Tue, 01 October, 2019
TWI recently completed a three year partnership with CAV Advanced Technologies (AT), Leonardo MW and TISICS Titanium Composites, along with the MTC, and the NITC at Queen’s University, Belfast, for the Innovate UK ‘OLIVER’ project.
The OLIVER project has, through a series of case studies supported by IPG Photonics, helped these aerospace supply chain companies to develop their understanding of how laser welding can fabricate new, lightweight, near-net-shape, titanium (Ti) alloy and titanium metal matrix composite (Ti-MMC) assemblies. In addition to developments in laser welding procedures, digital manufacturing, fixturing solutions, in-process NDT techniques and cost models have also been developed by the project partners.
The specific application targets for TWI’s welding activities for this project included:
- Firewalls and bulkheads: These structures are currently made out of overlapping sheets and stiffeners, riveted together. OLIVER has demonstrated the successful replacement of rivets by laser stake stitch welds, a net weight reduction then being possible. Coupon-level testing also indicates that the static and dynamic performance of such a structure can be maintained, or even bettered, when compared with riveting. Additionally, cost modelling suggests that manufacturing complexity can be reduced, with fewer processing steps, and thus the economics of that manufacture improved
- Wing leading edge structures: These are also made from sheets. Nevertheless, the maximum width of sheet available from manufacturers is limited which, in turn, limits the maximum length of leading edge structure that can be produced. The OLIVER project has developed laser butt welding procedures, with high quality weld profiles which, with minimal additional processing, are then suitable for air flow surfaces
- Struts: One production route for these involves machining from solid, with its inherently low – and uneconomic – buy-to-fly ratio. Near net-shape manufacturing and assembly methods are therefore very attractive. OLIVER has demonstrated that this can be achieved through the use of laser welded assemblies. Furthermore, the low heat input of laser welding has facilitated the incorporation of carbon-fibre reinforced Ti-MMCs to such assemblies. The consequent use of these high specific strength materials has been demonstrated to lead to weight savings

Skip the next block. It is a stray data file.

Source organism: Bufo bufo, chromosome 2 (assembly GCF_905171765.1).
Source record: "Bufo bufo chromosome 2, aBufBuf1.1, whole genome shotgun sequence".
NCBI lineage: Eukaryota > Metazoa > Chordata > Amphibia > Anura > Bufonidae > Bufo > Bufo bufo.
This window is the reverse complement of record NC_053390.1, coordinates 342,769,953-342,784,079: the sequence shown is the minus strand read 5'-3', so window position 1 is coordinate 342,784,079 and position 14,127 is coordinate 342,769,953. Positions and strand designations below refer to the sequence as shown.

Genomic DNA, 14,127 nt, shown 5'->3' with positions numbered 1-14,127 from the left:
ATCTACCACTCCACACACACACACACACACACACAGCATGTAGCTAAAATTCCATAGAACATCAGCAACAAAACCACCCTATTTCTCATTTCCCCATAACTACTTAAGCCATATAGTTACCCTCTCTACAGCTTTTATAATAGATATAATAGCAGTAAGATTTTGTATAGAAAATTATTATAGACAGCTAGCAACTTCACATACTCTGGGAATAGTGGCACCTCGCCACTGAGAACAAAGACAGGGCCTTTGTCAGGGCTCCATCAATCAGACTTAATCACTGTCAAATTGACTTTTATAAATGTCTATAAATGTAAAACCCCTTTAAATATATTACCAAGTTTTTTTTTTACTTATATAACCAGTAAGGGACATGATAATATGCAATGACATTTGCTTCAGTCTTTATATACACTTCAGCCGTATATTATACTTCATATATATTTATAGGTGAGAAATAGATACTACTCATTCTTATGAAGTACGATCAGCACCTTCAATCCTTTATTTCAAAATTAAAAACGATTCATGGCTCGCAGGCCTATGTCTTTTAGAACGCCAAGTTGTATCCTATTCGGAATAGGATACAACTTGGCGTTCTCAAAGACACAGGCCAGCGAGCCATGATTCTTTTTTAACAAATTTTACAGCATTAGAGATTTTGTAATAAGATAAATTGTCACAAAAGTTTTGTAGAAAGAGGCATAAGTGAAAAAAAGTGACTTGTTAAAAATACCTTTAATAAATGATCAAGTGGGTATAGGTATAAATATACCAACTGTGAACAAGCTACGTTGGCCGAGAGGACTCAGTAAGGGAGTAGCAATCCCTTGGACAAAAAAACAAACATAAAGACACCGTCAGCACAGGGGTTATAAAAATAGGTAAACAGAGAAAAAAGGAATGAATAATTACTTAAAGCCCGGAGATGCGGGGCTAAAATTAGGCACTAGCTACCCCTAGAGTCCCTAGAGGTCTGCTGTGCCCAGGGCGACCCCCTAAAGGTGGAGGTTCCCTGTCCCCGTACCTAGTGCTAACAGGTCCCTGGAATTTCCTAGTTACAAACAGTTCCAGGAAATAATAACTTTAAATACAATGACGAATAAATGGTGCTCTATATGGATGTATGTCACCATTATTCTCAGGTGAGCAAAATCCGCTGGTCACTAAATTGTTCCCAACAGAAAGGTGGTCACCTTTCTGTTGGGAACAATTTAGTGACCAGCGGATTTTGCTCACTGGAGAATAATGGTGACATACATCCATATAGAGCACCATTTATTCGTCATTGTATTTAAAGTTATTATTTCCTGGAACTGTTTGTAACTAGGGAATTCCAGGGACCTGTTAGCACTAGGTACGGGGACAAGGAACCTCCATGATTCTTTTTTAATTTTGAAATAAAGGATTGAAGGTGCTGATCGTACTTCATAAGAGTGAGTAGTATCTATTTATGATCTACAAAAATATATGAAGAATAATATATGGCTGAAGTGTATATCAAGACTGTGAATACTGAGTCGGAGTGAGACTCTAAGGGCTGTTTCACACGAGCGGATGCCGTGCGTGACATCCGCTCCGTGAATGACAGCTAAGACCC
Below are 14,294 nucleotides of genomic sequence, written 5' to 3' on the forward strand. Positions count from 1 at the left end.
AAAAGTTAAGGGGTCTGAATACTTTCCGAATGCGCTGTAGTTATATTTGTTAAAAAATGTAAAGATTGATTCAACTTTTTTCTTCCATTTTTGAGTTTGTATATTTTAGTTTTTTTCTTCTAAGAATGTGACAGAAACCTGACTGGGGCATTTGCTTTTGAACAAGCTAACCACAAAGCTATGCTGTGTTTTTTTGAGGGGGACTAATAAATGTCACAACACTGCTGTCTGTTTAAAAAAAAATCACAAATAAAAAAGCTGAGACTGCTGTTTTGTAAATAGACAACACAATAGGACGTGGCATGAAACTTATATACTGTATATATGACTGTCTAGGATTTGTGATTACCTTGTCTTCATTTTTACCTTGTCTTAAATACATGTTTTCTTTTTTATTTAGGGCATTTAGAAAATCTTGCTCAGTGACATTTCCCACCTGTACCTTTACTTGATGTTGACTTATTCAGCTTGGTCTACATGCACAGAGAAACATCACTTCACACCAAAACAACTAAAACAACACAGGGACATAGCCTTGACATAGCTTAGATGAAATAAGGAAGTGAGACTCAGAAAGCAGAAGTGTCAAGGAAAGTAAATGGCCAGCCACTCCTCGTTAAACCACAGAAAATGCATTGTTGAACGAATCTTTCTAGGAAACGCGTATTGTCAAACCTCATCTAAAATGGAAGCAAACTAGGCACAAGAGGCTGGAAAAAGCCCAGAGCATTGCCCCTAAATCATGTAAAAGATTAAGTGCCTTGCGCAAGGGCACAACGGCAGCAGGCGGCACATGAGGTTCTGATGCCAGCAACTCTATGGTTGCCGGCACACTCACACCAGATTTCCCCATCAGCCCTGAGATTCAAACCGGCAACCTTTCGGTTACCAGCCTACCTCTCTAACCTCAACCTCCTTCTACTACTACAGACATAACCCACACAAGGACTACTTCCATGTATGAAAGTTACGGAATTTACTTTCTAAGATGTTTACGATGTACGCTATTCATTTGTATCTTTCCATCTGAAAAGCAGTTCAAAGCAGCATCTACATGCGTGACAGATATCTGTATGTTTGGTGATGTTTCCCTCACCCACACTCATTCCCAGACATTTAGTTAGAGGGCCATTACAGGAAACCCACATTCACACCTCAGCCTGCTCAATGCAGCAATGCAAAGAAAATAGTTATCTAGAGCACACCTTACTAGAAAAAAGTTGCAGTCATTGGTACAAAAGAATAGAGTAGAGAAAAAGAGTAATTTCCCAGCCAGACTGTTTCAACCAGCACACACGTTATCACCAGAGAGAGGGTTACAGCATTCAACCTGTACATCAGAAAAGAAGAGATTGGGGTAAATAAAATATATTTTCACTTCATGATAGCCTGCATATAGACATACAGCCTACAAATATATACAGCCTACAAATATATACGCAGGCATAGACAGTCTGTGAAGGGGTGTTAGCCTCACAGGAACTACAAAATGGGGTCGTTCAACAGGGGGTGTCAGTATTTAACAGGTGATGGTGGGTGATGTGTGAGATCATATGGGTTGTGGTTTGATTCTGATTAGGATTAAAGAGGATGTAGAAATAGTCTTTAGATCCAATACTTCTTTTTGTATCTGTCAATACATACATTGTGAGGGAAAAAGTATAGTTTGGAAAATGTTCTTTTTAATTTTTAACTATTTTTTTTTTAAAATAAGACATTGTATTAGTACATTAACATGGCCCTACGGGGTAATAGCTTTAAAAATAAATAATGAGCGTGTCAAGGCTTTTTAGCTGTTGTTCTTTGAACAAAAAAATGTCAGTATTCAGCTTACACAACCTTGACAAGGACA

In summary of TWI’s involvement in this project:
- Laser stake welding procedures have been developed and demonstrated for both stitch and seam welding, through stacks of up to four overlapping Ti alloy sheets and/or stiffener flanges. Work on coupons and on sub-assemblies representative of firewalls and bulkheads indicates an overall mechanical performance better than with riveted structures, with a simpler, less labour-intensive manufacturing route
- High quality thin sheet laser butt welding has also been developed which, in the future, can be used to facilitate the production of larger sheets, for longer leading edge structures, whilst at the same time not compromising air flow over the surfaces of those structures.
- In thicker materials, laser butt welding has also been shown to be a means of assembling multi-material structures, as exemplified by the Ti/Ti-MMC struts targeted by this project. This manufacturing route can be used to improve buy-to-fly ratios, reduce material waste and its associated costs, whilst at the same time facilitating the introduction of novel materials to help bring down weight and increase performance